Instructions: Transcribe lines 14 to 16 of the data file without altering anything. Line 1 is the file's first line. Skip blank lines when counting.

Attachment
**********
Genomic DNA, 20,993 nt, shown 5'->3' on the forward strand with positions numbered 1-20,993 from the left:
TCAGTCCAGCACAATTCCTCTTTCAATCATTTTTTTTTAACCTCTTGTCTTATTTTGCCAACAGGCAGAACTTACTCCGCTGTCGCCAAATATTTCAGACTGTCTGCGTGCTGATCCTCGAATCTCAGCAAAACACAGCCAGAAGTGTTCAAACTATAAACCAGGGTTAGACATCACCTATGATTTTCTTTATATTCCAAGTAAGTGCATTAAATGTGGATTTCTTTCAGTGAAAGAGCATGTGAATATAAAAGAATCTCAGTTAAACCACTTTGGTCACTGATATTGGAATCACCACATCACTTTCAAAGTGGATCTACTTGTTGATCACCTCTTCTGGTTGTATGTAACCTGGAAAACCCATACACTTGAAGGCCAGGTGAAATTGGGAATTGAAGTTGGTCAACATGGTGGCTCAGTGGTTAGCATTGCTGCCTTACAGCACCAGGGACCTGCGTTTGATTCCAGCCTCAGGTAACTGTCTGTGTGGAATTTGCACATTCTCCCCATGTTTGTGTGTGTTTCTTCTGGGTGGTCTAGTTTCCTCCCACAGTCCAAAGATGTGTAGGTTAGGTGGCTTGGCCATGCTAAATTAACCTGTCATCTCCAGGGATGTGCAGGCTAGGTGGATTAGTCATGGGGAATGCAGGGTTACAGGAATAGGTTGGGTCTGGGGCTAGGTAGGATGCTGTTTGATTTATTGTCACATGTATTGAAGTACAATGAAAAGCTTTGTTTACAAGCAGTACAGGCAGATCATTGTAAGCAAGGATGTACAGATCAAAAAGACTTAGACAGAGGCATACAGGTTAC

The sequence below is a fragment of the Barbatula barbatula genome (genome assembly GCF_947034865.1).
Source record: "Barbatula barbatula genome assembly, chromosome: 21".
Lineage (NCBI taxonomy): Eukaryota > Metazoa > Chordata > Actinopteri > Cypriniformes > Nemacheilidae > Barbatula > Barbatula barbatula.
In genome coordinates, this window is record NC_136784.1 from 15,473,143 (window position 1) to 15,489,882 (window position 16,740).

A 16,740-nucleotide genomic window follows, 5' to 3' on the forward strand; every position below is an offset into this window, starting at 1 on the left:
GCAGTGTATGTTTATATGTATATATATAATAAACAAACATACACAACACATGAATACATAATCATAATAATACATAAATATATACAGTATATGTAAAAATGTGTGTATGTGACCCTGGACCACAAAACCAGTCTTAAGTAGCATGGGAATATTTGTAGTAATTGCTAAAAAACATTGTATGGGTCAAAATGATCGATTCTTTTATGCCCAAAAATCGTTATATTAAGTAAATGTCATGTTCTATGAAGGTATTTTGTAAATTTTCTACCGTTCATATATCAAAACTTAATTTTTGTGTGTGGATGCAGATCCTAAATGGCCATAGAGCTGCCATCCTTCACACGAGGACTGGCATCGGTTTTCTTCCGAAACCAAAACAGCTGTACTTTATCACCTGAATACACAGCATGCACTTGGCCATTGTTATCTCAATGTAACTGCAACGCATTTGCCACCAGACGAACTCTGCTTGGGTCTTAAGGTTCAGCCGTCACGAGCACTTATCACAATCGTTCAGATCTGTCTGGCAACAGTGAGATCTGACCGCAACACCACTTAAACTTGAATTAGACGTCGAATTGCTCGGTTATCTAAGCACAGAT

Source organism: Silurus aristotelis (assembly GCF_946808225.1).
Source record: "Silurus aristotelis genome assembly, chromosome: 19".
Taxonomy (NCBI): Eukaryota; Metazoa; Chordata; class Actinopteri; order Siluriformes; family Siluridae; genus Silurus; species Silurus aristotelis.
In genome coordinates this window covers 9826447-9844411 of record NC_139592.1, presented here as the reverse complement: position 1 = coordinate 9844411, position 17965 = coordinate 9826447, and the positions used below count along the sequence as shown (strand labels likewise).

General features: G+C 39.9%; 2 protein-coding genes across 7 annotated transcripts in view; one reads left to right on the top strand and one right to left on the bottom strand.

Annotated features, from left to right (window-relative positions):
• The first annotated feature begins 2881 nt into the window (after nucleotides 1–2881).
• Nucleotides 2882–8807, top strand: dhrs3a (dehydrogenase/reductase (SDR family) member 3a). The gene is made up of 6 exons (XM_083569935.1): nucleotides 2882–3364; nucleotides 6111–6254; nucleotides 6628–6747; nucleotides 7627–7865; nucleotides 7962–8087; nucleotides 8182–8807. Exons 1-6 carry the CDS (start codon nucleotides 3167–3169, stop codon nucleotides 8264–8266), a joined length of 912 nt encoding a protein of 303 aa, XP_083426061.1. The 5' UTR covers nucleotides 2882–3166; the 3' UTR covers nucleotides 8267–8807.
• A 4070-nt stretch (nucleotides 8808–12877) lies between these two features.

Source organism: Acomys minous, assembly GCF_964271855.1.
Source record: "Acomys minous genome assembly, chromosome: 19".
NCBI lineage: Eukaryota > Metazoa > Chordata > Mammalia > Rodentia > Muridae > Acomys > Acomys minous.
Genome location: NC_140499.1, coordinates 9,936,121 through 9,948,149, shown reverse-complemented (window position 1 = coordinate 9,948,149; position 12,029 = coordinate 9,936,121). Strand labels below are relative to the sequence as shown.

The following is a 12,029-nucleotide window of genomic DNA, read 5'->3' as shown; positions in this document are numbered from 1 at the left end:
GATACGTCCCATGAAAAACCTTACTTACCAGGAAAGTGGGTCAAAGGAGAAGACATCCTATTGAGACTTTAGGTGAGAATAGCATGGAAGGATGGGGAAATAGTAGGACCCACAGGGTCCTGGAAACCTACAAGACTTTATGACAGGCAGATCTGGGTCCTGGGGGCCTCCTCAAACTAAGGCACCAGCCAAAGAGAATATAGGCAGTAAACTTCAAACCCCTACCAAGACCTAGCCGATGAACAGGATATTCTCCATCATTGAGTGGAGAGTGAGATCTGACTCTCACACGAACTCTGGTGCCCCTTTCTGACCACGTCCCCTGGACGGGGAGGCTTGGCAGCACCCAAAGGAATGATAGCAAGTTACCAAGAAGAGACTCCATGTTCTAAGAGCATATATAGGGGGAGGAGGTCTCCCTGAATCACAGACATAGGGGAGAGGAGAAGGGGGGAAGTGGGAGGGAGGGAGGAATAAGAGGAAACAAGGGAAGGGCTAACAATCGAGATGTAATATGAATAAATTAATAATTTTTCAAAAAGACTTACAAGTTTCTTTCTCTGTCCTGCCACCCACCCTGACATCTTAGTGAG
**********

Annotated features, from left to right (window-relative positions):
• The first annotated feature begins 2881 nt into the window (after nucleotides 1–2881).
• Nucleotides 2882–8807, top strand: dhrs3a (dehydrogenase/reductase (SDR family) member 3a). The gene is made up of 6 exons (XM_083569935.1): nucleotides 2882–3364; nucleotides 6111–6254; nucleotides 6628–6747; nucleotides 7627–7865; nucleotides 7962–8087; nucleotides 8182–8807. Exons 1-6 carry the CDS (start codon nucleotides 3167–3169, stop codon nucleotides 8264–8266), a joined length of 912 nt encoding a protein of 303 aa, XP_083426061.1. The 5' UTR covers nucleotides 2882–3166; the 3' UTR covers nucleotides 8267–8807.